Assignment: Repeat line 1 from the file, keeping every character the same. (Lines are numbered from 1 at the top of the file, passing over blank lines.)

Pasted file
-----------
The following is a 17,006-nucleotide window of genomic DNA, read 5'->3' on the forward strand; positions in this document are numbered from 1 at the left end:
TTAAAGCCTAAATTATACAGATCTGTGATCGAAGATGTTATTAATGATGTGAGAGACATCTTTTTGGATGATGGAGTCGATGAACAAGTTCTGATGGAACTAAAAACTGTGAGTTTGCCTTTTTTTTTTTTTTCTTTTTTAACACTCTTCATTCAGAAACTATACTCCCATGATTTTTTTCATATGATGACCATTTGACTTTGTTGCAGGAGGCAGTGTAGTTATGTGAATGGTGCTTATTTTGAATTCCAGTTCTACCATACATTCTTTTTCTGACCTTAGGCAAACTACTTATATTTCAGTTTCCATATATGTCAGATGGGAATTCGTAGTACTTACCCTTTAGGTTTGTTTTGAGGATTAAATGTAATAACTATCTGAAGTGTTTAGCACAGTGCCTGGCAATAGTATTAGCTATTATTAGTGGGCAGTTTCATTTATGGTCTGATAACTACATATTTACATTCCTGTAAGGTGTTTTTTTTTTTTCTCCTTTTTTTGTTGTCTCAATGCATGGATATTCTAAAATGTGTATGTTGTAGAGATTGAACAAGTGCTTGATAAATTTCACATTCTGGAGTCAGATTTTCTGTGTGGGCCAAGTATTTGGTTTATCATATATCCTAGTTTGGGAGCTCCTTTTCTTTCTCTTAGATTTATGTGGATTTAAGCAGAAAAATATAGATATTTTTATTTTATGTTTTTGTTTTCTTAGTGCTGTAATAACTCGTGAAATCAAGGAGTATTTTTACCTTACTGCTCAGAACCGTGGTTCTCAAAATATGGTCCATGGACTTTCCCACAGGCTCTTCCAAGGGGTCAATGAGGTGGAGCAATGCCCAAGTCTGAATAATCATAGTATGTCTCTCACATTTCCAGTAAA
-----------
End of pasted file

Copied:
The following is a 17,006-nucleotide window of genomic DNA, read 5'->3' on the forward strand; positions in this document are numbered from 1 at the left end: